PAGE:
According to Caicco, the sale "will be the most important transaction of the decade in the Canadian grocery business," and one that Sobeys cannot afford to lose: "If they miss this opportunity they are doomed to permanent No. 3 status in Ontario."
That A&P would eventually sell Canada to save the U.S. has been a topic of industry speculation for years, but, according to Haub, it's a commitment the company could not make until now.
"Canada has been a well-performing asset of the business for many years now, but we had some issues we need to resolve and opportunities to move it further in the last year. We had to position it better," he said, citing a lawsuit settlement and eventual acquisition of franchised Food Basics stores last year. "If you want to pursue any kind of transaction, you want to have a good story."
Analysts were considerably less confident that A&P's Farmer Jack stores would draw as much interest. The 101-store division located primarily in metro Detroit accounted for $1.5 billion in sales, but suffered a 5.3% same-store sales decline and lost $20 million in EBITDA during fiscal 2004, A&P said. "Those assets are not well-positioned, not performing strongly and have little scarcity value," said John Heinbockel, an analyst for Goldman Sachs, New York, said in a research note.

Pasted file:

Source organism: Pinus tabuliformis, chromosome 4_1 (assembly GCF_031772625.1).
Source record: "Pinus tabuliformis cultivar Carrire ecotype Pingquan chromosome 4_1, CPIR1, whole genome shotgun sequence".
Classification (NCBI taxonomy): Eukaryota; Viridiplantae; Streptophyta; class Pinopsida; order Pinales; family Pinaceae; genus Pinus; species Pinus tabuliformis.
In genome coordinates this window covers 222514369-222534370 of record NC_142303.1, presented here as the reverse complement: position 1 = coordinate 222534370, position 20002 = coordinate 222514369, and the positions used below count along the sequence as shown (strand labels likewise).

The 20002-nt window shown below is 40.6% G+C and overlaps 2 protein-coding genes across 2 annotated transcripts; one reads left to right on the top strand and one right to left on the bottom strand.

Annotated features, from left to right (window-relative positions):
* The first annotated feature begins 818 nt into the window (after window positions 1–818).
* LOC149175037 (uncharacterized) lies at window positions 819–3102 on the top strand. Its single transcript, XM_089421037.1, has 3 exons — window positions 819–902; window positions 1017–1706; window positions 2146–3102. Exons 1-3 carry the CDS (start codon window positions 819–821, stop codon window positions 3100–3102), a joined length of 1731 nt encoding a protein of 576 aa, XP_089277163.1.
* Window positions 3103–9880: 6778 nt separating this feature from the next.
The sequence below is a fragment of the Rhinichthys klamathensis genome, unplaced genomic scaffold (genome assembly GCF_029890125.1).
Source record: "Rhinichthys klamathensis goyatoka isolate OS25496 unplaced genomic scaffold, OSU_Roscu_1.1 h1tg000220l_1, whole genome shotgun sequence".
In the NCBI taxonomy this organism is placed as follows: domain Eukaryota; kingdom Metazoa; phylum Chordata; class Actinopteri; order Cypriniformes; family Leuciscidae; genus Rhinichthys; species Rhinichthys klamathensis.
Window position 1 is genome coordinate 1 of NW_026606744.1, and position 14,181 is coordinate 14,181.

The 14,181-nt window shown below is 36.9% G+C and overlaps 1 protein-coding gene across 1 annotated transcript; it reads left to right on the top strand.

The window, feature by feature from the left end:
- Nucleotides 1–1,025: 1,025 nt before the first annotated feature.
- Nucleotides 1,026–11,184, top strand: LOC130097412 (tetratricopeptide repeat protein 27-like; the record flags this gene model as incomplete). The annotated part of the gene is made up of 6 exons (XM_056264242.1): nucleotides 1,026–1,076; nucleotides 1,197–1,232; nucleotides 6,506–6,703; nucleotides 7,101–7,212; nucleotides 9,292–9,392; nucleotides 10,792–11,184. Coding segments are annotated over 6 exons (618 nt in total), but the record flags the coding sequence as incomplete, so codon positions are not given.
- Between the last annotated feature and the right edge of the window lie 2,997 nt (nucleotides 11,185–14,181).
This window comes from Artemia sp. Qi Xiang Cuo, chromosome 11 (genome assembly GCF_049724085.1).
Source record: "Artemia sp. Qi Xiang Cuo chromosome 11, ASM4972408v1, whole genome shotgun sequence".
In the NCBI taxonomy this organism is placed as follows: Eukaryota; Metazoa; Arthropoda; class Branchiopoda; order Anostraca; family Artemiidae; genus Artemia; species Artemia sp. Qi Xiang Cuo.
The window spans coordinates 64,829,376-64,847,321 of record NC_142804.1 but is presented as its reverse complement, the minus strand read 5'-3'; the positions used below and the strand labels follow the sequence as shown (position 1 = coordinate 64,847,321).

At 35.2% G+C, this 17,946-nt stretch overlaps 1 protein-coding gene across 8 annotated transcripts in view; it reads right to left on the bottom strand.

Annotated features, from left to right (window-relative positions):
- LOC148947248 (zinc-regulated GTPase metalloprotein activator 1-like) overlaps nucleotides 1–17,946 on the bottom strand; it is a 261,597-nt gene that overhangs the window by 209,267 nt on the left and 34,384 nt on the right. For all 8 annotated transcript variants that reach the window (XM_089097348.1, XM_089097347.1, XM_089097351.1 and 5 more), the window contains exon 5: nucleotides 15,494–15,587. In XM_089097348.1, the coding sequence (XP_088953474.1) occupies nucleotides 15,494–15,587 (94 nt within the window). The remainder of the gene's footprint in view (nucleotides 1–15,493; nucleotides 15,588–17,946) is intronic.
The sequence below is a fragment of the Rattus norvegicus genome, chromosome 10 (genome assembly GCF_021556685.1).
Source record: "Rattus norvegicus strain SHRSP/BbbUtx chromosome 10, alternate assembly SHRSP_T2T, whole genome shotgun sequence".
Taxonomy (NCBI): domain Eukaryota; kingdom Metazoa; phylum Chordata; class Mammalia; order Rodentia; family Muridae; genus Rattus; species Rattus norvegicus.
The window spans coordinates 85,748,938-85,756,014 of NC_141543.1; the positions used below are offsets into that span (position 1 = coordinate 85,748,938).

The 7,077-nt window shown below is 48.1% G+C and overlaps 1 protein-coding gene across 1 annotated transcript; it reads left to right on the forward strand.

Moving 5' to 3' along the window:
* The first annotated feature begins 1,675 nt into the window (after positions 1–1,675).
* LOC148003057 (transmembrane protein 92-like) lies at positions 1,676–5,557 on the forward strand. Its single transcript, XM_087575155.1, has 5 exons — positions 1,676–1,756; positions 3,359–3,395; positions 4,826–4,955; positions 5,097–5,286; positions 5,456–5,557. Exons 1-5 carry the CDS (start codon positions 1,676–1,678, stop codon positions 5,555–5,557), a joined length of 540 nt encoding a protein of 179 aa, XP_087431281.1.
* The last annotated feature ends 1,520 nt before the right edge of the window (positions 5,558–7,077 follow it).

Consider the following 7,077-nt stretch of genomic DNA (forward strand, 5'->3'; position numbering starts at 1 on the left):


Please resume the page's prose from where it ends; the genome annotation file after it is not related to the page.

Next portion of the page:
Karen Miller, high-yield analyst for Bear Sterns, New York, told SN she expected the sale would resemble A&P's 2003 divestiture of its Kohl's stores in Wisconsin, which were sold in small batches to several competitors for $1 million to $2 million a store, while many others closed. "But Michigan is even more competitive than Wisconsin, so it may be more difficult," she said.
Haub disagreed, telling SN that Farmer Jack has "a strong core of about 70 stores that are making money, have good locations and could be very viable as a business going forward.
"The underperforming stores that are not part of the core we will have to deal with one way or another, but we've made some good progress getting those out of the system," he continued.
Farmer Jack could be attractive to a company with existing infrastructure and presence in the area, such as Kroger, Cincinnati, according to David Maura, an analyst for First Albany Capital, New York. "I can't imagine A&P will get that much for a division that lost $20 million in EBITDA, but there is $1.5 billion in revenue there," Maura told SN. "If a prospective buyer could cherry-pick and end up with $1.2 billion in revenues and could scale down operation costs off a bigger balance sheet, maybe A&P could get $100 million or $125 million for the business."
Although Spartan Stores, Grand Rapids, Mich., had been said by some to be a potential buyer for the Farmer Jack banner, Craig Sturken, Spartan's chairman, president and chief executive officer -- who previously headed the Michigan division of A&P -- seemed to indicate in a recent conference call that Spartan would not be interested in acquiring the chain. (See Page 22.)
In financial results announced last week, A&P said it lost $5.7 million on sales of $2.56 billion, for its fiscal fourth quarter ending Feb. 26. Sales were down 5.9%, and comparable-store sales were flat, as compared to the same period a year ago, when it reported a loss of $60 million. For the fiscal year, A&P lost $188 million or $4.77 a share, on sales of $10.8 billion. Sales were down 0.4% for the year, and comps were up 0.1%, A&P said. The company lost $157 million in fiscal 2003.